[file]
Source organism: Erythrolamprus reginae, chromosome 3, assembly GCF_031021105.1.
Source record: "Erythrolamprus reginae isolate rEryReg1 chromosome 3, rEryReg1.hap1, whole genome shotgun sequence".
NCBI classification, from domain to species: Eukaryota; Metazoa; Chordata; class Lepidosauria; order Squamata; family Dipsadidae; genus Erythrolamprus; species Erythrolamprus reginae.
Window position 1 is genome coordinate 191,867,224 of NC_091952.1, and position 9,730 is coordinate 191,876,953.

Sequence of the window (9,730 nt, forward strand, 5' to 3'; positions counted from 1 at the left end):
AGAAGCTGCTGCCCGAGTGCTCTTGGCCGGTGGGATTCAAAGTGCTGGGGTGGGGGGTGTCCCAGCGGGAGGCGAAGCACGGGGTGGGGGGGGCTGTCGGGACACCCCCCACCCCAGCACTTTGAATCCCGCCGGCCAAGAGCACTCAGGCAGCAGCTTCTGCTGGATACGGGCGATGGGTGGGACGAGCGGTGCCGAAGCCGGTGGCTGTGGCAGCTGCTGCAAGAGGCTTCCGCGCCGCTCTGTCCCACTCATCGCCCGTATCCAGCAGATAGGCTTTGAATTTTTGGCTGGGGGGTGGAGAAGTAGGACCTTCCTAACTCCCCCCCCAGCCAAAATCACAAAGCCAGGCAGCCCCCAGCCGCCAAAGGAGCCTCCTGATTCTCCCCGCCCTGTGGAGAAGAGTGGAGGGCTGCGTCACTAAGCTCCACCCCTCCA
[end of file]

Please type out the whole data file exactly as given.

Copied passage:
Source organism: Erythrolamprus reginae, chromosome 3, assembly GCF_031021105.1.
Source record: "Erythrolamprus reginae isolate rEryReg1 chromosome 3, rEryReg1.hap1, whole genome shotgun sequence".
NCBI classification, from domain to species: Eukaryota; Metazoa; Chordata; class Lepidosauria; order Squamata; family Dipsadidae; genus Erythrolamprus; species Erythrolamprus reginae.
Window position 1 is genome coordinate 191,867,224 of NC_091952.1, and position 9,730 is coordinate 191,876,953.

Sequence of the window (9,730 nt, forward strand, 5' to 3'; positions counted from 1 at the left end):
AGAAGCTGCTGCCCGAGTGCTCTTGGCCGGTGGGATTCAAAGTGCTGGGGTGGGGGGTGTCCCAGCGGGAGGCGAAGCACGGGGTGGGGGGGGCTGTCGGGACACCCCCCACCCCAGCACTTTGAATCCCGCCGGCCAAGAGCACTCAGGCAGCAGCTTCTGCTGGATACGGGCGATGGGTGGGACGAGCGGTGCCGAAGCCGGTGGCTGTGGCAGCTGCTGCAAGAGGCTTCCGCGCCGCTCTGTCCCACTCATCGCCCGTATCCAGCAGATAGGCTTTGAATTTTTGGCTGGGGGGTGGAGAAGTAGGACCTTCCTAACTCCCCCCCCAGCCAAAATCACAAAGCCAGGCAGCCCCCAGCCGCCAAAGGAGCCTCCTGATTCTCCCCGCCCTGTGGAGAAGAGTGGAGGGCTGCGTCACTAAGCTCCACCCCTCCA